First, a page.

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Ortega-Murillo regime threatens opponents with life sentences

Today's news report: a proposal for electoral reforms, several political prisoners have been captured, and new threats of life sentences in Nicaragua

These are the news that you need to know today, September 21st | The Ortega regime has threatened to include the sentence of life imprisonment in the Penal Code, to punish alleged hate crimes committed by opponents. The regime’s excuse for bringing back life imprisonment in Nicaragua has been the murder of two girls in Mulukukú.

Vice President Rosario Murillo ordered the collection of signatures among state institutions and Sandinista bases in support of life imprisonment.

“It is a dirty trick for the dictatorship to be using the pain of Nicaraguan families to appropriate an agenda, of which they, in fact, are accomplices, or rather co-participants in crimes against humanity in Nicaragua. I don’t believe in life imprisonment for different criminological reasons, but I want to say that if there were life imprisonment, the main candidate for life imprisonment would be Daniel Ortega,” said Félix Maradiaga, member of the “Blue and White National Unity”.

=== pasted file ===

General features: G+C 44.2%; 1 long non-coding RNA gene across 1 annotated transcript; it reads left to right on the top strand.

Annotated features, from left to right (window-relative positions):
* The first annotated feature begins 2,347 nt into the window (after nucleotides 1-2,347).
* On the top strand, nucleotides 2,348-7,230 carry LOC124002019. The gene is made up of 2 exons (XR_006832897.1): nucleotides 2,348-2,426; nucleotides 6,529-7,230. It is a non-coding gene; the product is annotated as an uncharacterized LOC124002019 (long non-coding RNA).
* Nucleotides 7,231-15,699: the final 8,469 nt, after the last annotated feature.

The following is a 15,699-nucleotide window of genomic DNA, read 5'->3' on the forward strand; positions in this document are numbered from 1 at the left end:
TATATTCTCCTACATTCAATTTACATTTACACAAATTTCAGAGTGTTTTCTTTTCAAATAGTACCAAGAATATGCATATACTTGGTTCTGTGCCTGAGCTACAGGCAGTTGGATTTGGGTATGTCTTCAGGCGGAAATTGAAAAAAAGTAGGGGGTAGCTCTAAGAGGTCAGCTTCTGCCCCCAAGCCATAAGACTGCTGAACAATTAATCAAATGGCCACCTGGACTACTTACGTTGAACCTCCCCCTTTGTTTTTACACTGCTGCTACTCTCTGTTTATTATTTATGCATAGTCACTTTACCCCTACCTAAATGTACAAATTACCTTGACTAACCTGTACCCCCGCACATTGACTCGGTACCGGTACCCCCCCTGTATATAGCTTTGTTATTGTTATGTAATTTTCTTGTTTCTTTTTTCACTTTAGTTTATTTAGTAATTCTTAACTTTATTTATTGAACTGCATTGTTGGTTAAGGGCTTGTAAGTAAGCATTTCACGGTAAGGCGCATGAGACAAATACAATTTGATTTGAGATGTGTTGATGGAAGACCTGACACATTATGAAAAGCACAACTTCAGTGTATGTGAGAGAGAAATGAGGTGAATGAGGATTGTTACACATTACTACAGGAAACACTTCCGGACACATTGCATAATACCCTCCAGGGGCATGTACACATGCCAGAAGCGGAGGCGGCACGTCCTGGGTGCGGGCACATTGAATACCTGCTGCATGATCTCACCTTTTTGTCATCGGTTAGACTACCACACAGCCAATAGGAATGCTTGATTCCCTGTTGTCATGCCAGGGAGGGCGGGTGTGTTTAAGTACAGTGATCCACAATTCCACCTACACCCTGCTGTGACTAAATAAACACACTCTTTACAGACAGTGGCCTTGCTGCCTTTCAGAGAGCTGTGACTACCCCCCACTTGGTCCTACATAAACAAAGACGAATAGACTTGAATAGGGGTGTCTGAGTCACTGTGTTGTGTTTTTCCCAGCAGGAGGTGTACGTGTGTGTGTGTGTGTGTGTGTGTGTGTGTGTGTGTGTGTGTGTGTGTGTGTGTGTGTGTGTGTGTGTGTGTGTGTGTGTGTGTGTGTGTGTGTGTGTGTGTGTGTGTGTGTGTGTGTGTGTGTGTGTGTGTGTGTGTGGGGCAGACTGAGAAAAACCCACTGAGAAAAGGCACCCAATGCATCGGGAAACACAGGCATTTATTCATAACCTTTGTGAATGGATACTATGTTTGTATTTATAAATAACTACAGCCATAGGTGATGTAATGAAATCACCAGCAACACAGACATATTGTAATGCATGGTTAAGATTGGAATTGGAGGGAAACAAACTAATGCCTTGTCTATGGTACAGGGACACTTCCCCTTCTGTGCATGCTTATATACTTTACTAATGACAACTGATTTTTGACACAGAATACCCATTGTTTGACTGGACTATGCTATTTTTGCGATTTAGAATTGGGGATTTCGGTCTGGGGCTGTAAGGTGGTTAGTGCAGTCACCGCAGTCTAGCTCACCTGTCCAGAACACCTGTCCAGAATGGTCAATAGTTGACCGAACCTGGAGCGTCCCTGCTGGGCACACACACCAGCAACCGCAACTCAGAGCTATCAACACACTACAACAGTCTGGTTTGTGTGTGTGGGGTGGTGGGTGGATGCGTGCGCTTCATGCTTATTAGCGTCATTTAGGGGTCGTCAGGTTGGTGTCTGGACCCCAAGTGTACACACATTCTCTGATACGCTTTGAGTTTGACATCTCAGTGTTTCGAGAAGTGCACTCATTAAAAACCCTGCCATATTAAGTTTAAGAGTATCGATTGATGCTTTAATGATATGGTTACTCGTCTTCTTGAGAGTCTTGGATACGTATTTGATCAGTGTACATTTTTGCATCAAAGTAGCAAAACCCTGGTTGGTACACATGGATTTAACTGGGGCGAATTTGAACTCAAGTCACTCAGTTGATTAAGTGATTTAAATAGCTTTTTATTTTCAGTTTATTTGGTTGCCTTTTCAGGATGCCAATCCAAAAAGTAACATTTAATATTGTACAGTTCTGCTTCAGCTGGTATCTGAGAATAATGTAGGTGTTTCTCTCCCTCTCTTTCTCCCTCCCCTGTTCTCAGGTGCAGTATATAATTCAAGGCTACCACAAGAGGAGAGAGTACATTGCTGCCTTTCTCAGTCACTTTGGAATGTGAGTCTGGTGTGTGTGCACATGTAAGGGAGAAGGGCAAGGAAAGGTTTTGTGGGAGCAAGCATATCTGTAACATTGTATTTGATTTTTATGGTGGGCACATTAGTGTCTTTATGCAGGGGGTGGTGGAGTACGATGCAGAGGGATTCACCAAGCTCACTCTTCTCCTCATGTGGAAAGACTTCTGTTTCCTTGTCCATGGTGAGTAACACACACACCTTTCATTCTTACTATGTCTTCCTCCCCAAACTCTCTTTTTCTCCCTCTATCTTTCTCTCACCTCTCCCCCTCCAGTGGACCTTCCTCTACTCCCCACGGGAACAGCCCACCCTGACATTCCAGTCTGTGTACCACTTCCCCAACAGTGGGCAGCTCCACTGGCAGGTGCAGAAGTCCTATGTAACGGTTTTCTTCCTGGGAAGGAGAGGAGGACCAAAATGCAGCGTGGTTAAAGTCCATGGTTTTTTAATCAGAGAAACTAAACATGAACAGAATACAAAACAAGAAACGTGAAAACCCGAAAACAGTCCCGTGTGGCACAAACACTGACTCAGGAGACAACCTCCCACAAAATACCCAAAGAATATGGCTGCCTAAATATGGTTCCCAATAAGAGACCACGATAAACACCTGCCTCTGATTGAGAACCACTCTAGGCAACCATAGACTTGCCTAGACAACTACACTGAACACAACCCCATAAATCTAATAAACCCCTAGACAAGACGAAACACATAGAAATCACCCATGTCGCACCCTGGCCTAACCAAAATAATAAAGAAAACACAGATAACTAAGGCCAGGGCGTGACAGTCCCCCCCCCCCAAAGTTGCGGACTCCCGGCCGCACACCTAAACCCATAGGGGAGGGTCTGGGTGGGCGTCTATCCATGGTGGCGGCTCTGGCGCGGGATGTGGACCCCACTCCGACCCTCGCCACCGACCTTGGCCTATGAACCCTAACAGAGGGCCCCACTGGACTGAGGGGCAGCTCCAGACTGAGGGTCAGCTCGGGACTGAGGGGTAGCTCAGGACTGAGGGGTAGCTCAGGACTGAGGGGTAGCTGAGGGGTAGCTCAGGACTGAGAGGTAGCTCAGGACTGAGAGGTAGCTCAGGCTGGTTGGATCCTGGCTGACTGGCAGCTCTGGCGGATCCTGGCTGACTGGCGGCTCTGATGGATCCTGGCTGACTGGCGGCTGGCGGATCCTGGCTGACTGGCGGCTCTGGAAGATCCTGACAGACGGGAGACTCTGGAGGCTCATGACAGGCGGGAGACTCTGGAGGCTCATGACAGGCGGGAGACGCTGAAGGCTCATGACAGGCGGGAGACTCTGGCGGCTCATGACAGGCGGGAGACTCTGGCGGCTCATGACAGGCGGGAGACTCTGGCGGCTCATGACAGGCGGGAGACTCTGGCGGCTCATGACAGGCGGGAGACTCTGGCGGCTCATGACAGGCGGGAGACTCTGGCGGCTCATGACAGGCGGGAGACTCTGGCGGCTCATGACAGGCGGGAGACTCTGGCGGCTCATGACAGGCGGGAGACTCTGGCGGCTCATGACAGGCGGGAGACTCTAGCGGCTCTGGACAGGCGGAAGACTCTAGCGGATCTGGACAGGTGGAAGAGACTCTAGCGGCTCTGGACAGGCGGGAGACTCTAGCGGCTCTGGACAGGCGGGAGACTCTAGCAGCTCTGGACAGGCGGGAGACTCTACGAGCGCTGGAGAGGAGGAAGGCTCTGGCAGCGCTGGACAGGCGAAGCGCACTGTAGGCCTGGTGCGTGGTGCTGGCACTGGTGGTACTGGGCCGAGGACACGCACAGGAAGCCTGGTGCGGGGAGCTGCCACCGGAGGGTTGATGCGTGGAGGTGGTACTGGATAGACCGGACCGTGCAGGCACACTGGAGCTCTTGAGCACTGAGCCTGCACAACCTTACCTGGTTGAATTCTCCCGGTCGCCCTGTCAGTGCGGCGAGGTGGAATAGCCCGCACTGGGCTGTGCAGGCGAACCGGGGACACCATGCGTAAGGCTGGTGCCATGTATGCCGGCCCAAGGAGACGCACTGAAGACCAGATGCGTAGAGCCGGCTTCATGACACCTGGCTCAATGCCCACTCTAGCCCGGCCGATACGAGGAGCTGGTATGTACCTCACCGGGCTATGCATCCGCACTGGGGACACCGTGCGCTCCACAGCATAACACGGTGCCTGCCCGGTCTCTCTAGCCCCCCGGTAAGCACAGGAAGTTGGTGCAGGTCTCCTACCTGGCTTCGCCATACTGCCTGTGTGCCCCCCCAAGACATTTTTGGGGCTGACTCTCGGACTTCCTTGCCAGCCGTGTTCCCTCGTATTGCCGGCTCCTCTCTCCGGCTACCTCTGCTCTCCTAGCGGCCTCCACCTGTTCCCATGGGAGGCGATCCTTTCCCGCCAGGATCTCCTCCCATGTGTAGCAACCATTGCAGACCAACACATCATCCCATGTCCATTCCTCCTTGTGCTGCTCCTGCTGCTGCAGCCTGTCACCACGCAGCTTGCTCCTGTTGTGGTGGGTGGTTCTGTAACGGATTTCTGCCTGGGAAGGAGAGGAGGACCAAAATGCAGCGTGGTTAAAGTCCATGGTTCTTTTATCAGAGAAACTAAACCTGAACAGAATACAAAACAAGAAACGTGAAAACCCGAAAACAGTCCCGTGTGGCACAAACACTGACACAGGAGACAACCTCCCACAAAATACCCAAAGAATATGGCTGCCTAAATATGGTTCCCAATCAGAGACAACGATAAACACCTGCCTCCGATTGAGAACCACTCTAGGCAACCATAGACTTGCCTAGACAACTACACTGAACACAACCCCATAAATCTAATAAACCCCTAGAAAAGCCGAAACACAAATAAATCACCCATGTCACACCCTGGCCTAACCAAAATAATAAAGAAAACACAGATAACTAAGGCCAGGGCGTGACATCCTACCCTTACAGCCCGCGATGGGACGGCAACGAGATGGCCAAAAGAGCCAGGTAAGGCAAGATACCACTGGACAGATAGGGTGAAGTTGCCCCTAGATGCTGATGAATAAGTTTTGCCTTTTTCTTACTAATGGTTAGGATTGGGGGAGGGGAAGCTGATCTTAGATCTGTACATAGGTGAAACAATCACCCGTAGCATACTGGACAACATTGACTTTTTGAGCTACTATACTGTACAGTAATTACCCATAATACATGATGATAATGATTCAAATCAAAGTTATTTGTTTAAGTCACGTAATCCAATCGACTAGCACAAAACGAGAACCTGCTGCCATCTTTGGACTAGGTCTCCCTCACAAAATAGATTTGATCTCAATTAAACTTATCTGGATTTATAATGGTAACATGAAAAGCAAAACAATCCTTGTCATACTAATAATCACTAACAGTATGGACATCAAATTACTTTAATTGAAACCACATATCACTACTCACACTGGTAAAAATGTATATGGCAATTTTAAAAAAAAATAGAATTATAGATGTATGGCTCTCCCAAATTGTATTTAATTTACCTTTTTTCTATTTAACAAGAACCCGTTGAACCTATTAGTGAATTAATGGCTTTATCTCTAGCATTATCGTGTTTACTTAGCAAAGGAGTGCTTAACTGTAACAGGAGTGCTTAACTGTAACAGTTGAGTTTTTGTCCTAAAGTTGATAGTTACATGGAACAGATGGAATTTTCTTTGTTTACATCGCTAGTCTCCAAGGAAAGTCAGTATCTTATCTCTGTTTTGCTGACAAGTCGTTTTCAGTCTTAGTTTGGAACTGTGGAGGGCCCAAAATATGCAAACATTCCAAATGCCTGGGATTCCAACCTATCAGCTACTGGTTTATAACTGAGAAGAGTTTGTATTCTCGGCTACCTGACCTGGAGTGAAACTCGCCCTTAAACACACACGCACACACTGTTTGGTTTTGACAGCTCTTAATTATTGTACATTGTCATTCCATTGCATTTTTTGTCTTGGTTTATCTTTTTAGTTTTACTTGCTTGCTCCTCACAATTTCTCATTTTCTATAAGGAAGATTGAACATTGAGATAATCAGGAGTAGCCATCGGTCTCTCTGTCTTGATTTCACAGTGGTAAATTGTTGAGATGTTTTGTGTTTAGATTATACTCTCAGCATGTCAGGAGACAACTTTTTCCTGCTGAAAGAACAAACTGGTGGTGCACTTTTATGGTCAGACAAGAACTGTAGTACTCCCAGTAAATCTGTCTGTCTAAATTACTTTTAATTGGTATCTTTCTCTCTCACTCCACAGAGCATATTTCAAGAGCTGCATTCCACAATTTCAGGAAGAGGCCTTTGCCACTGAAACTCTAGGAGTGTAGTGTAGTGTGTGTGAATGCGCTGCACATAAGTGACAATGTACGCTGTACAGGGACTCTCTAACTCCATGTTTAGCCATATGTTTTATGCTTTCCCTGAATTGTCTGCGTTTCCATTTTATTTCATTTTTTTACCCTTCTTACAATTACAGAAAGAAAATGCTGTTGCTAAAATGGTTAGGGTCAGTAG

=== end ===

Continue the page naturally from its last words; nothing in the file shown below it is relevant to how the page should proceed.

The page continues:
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2. National Coalition proposes electoral reforms

The National Coalition agreed on a proposal for electoral and constitutional reforms, prepared by the Electoral Reform Promoter Group, ahead of the presidential elections of 2021.

The document reflects the need to establish non-reelection in the political constitution, as well as the prohibition of the candidacy of the spouse of the person who holds the presidency.

In electoral matters, the proposal advocates for the elimination of bipartisanship in the Supreme Electoral Council. It also aims to restore the second round of elections if no candidate obtains 50% of the votes, and establishes the right of electoral alliances to have their own polling place.

The document will be presented to the public this Tuesday, September 22, so that it can then be sent to the Organization of the American States and the European Union.

3. Canal 12 rejects illegal and arbitrary embargo